Effects of Trips Abroad on Your Legal Permanent Resident Status
Some people mistakenly believe that because they have a green card, they can stay out of the country indefinitely and still retain their permanent resident status. However, that is not the case.
Although legal permanent residents are free to travel outside the United States, trips abroad that are long in duration may affect your permanent resident status, especially overseas trips that are longer than a year. In this case, you may be found to have abandoned your permanent resident status.
Abandonment may also be found in trips abroad that are less than a year if the immigration officer believes that you did not intend to make the United States your permanent residence. In this determination, the immigration officer may consider the following:
- Temporary nature of the visit
- U.S. family and community ties
- U.S. employment
- Filing of U.S. income taxes as a resident; or
- Otherwise established your intention to make the U.S. your permanent home. This can include:
- Maintenance of a U.S. mailing address
- Existence of U.S. bank accounts
- Possession of a valid U.S. driver’s license
- Property ownership
- Management of a business in the U.S.
In addition, absences from the United States of six months or more disrupts the continuous residency required for naturalization since there is an automatic presumption of abandonment. This can only be overcome by proving that the applicant did not disrupt his or her residence by showing:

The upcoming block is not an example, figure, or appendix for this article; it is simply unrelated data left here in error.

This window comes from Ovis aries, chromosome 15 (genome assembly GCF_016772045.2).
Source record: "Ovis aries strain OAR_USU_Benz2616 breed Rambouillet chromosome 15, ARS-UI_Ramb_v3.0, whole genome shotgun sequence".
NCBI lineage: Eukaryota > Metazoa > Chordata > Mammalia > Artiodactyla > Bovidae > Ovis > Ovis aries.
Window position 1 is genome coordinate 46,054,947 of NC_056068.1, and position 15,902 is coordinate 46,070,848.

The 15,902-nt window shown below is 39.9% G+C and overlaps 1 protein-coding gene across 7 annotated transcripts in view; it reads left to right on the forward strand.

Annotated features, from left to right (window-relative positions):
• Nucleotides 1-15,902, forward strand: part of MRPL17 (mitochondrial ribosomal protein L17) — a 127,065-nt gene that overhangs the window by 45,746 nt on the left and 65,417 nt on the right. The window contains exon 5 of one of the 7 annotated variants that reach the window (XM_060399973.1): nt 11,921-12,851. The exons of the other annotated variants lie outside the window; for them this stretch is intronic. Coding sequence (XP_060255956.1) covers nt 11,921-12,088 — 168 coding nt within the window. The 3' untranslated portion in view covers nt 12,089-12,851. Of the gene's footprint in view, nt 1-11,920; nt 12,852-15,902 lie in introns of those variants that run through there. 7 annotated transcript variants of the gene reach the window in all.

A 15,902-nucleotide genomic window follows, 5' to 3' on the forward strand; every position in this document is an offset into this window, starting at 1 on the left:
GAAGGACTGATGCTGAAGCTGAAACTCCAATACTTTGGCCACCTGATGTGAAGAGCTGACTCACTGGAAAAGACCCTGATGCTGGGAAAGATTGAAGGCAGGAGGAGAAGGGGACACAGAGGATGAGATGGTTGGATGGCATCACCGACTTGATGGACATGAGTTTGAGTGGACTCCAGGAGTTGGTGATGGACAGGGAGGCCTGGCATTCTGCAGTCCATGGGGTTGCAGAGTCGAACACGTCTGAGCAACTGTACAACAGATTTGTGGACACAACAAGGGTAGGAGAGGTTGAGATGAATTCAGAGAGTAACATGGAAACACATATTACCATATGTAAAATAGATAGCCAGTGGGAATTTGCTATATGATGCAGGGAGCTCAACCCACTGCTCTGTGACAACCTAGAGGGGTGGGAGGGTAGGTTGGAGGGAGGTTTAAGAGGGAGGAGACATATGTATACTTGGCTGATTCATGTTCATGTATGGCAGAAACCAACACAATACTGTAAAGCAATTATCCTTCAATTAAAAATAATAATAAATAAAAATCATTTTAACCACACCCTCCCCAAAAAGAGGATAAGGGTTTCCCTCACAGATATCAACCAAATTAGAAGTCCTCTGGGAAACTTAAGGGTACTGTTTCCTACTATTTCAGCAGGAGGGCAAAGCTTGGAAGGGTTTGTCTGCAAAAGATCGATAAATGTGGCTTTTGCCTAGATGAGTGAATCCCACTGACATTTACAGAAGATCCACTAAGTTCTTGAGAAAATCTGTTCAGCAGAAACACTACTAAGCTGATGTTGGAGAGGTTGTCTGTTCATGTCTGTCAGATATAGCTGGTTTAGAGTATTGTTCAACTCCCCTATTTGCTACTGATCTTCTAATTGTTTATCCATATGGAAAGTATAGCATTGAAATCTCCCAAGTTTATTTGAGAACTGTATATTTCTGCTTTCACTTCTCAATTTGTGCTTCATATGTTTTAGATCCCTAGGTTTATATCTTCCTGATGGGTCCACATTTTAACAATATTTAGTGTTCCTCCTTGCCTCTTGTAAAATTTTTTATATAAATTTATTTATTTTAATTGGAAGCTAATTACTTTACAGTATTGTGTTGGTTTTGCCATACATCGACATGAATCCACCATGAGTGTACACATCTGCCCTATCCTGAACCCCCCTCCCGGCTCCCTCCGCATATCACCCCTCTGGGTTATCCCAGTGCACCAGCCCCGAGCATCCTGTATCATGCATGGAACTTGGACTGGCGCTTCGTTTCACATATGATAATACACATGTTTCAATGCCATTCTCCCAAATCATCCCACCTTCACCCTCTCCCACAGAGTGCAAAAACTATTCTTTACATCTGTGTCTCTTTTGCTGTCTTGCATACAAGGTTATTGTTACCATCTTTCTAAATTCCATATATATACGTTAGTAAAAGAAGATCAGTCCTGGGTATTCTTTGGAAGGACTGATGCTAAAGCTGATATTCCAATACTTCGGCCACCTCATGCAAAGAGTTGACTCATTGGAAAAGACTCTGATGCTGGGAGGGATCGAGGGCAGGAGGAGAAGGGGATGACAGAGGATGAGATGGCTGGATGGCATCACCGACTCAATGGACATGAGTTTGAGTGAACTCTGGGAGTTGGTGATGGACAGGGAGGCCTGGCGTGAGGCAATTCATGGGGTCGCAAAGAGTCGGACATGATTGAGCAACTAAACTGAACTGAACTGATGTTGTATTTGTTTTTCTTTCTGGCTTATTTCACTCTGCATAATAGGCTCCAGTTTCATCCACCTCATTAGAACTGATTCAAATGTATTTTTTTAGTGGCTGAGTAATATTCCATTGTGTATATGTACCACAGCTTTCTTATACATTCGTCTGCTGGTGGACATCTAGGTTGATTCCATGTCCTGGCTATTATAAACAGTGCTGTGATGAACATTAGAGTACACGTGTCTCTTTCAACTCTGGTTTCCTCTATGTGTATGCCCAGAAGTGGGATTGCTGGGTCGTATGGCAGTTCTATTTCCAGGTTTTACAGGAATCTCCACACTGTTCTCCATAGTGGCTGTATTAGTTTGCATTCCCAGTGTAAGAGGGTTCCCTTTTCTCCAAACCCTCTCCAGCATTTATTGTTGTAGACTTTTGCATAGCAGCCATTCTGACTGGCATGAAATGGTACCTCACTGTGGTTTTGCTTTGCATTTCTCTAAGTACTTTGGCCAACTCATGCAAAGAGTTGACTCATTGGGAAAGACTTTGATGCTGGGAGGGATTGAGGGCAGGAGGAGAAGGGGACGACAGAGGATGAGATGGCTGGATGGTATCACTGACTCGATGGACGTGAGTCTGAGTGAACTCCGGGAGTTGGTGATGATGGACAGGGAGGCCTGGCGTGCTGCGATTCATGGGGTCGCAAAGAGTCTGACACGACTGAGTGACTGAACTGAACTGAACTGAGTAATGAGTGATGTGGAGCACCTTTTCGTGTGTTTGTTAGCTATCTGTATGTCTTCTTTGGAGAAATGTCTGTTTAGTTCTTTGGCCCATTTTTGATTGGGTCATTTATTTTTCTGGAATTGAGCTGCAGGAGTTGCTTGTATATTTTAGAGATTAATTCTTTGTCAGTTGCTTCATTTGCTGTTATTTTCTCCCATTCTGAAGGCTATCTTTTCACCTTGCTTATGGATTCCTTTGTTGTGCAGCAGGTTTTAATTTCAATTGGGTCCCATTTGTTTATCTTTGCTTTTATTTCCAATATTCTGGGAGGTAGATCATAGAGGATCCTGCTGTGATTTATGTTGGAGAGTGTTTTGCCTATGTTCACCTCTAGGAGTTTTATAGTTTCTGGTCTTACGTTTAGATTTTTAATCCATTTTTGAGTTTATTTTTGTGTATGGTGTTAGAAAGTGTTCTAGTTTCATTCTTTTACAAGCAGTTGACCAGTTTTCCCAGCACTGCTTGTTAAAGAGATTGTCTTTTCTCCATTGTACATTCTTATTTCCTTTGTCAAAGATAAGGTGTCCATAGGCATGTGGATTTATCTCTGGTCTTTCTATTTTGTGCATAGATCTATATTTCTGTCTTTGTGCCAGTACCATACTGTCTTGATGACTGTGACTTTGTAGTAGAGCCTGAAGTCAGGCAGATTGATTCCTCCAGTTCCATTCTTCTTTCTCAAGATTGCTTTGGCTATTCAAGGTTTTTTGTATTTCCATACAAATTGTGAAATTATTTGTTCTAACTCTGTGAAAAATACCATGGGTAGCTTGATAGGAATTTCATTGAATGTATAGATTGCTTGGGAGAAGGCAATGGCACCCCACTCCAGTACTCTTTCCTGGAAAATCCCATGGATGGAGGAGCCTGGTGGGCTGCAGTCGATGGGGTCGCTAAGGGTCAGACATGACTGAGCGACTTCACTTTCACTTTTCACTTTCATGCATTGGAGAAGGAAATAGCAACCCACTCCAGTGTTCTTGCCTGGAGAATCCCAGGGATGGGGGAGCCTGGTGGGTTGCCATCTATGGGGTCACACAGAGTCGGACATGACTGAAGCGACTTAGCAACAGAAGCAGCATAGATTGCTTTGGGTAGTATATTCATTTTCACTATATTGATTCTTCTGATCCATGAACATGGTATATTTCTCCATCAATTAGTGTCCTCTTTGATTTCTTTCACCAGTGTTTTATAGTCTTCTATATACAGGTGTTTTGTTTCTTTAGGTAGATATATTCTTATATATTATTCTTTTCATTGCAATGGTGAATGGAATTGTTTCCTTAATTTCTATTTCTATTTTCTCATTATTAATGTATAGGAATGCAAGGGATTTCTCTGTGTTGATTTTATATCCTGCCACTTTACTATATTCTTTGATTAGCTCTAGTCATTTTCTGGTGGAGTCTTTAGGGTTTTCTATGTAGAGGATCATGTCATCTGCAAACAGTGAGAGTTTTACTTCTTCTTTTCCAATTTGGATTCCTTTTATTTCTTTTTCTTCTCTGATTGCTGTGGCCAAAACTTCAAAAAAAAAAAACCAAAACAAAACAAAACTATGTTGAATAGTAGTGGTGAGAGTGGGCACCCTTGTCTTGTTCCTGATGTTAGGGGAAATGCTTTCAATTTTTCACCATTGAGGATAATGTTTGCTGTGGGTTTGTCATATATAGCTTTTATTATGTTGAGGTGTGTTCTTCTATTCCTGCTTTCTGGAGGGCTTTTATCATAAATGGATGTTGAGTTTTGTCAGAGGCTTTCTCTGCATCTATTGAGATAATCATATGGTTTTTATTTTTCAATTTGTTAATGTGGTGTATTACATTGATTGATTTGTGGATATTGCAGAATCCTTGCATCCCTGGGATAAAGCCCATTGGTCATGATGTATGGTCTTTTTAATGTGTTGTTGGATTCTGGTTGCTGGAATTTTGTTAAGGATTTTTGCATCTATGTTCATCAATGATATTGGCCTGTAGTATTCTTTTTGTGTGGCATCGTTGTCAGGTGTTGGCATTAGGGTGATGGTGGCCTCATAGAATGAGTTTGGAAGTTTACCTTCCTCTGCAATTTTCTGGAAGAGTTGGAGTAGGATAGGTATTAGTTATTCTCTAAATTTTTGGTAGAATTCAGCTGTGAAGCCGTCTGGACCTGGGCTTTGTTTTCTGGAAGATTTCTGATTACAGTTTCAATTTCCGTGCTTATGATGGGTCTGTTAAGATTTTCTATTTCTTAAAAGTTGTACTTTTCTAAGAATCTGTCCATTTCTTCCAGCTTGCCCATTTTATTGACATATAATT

- Applicant did not terminate his or her employment in the United States or obtain employment while abroad
- Applicant’s immediate family remained in the United States
- Applicant retained full access to United States abode.
What if I have to stay out of the country for over a year?
If you plan on staying out of the country for longer than a year and would like to keep your permanent resident status, you must file Form I-131 and apply for a reentry permit. This will establish your intention to permanently reside in the United States after a travel of long duration and you will not be found to have abandoned your permanent resident status.
Like green cards, an approved reentry permit does not guarantee entry into the United States – the immigration officer at the border or port of entry will still have to determine whether you are “admissible” or eligible for admission into the country.
For absences of over two years, you must apply for a Returning Resident Visa, Form SB-1 at a U.S. embassy or consulate. You will have to meet the requirements for returning resident status, establish eligibility of an immigrant visa, undergo a medical exam and submit supporting and other documentation requested by the embassy or consulate.
There is an exception to this process for the spouse or child of either a member of the U.S. Armed Forces or civilian employee of the U.S. Government stationed abroad on official orders. Go to the Department of State’s website for more information about the process.
The law also allows government and military personnel, government contractors, institutes of research and certain organizations working abroad for durations of over a year to preserve the continuous residence requirement for naturalization purposes by filing Form N-470.
If you are a green card holder who is planning to travel abroad and will be out of the country for six months or more, it is vital that you speak with an immigration attorney who can assist you in preserving your legal permanent residence.
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